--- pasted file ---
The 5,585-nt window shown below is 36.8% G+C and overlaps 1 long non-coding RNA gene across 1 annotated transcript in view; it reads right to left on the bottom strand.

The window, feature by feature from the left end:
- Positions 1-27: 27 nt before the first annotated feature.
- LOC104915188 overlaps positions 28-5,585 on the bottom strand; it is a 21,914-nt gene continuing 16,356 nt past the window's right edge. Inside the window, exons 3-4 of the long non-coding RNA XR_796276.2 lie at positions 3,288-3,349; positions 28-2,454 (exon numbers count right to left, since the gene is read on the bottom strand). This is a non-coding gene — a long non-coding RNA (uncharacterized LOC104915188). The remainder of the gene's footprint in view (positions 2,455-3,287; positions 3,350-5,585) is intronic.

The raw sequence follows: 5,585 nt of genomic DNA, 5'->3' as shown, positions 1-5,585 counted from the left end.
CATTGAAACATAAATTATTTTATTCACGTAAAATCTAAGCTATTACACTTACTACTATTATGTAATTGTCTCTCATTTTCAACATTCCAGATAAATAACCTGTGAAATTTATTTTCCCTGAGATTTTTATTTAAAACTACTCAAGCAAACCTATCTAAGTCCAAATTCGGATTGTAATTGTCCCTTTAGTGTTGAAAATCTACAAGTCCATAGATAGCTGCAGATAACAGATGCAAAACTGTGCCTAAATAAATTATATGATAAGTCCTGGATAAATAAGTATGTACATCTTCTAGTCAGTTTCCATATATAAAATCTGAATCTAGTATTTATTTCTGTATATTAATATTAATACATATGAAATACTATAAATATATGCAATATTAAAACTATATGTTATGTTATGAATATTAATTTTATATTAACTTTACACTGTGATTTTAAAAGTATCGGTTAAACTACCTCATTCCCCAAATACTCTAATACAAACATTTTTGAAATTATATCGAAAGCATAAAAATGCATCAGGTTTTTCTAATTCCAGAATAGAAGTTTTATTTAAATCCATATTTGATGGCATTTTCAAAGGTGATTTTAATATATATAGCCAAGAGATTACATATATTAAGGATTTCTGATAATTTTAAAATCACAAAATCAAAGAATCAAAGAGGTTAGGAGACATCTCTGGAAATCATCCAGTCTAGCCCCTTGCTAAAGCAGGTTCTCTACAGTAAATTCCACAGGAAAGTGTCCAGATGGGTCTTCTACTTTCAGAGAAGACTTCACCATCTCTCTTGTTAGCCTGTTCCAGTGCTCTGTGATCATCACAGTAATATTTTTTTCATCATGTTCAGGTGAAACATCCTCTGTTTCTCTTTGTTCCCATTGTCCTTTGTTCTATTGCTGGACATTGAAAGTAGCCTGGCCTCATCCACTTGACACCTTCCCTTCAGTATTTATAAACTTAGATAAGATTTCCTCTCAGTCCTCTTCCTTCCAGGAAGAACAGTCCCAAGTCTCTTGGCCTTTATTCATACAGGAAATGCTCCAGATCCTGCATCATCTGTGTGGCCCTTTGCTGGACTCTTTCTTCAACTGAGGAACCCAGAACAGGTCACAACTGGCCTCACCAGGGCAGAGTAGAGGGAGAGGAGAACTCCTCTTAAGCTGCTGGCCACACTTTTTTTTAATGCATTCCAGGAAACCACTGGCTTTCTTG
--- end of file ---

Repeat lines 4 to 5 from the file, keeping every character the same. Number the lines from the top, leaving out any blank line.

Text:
- LOC104915188 overlaps positions 28-5,585 on the bottom strand; it is a 21,914-nt gene continuing 16,356 nt past the window's right edge. Inside the window, exons 3-4 of the long non-coding RNA XR_796276.2 lie at positions 3,288-3,349; positions 28-2,454 (exon numbers count right to left, since the gene is read on the bottom strand). This is a non-coding gene — a long non-coding RNA (uncharacterized LOC104915188). The remainder of the gene's footprint in view (positions 2,455-3,287; positions 3,350-5,585) is intronic.

The raw sequence follows: 5,585 nt of genomic DNA, 5'->3' as shown, positions 1-5,585 counted from the left end.